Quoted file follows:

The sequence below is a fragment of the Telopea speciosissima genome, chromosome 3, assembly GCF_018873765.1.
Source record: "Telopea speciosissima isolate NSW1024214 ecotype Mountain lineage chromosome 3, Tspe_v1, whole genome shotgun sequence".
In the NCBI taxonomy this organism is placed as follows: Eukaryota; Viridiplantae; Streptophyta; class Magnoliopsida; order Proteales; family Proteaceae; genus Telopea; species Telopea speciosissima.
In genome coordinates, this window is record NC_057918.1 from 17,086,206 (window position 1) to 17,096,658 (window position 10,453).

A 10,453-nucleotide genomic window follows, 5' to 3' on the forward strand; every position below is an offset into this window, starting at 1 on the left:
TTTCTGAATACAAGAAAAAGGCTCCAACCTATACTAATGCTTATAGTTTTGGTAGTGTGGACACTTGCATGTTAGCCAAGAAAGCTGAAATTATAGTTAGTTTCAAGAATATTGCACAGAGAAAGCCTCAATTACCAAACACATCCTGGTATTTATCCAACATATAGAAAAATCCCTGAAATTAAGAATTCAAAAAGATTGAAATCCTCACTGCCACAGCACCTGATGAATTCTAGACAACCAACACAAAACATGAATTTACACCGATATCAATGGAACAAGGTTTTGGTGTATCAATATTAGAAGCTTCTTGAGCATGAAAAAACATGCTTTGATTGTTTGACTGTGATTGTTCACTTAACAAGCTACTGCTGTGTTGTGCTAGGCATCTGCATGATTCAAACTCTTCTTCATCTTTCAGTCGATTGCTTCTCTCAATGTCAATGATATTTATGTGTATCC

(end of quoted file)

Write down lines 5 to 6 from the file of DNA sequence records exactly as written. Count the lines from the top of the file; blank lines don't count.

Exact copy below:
A 10,453-nucleotide genomic window follows, 5' to 3' on the forward strand; every position below is an offset into this window, starting at 1 on the left:
TTTCTGAATACAAGAAAAAGGCTCCAACCTATACTAATGCTTATAGTTTTGGTAGTGTGGACACTTGCATGTTAGCCAAGAAAGCTGAAATTATAGTTAGTTTCAAGAATATTGCACAGAGAAAGCCTCAATTACCAAACACATCCTGGTATTTATCCAACATATAGAAAAATCCCTGAAATTAAGAATTCAAAAAGATTGAAATCCTCACTGCCACAGCACCTGATGAATTCTAGACAACCAACACAAAACATGAATTTACACCGATATCAATGGAACAAGGTTTTGGTGTATCAATATTAGAAGCTTCTTGAGCATGAAAAAACATGCTTTGATTGTTTGACTGTGATTGTTCACTTAACAAGCTACTGCTGTGTTGTGCTAGGCATCTGCATGATTCAAACTCTTCTTCATCTTTCAGTCGATTGCTTCTCTCAATGTCAATGATATTTATGTGTATCC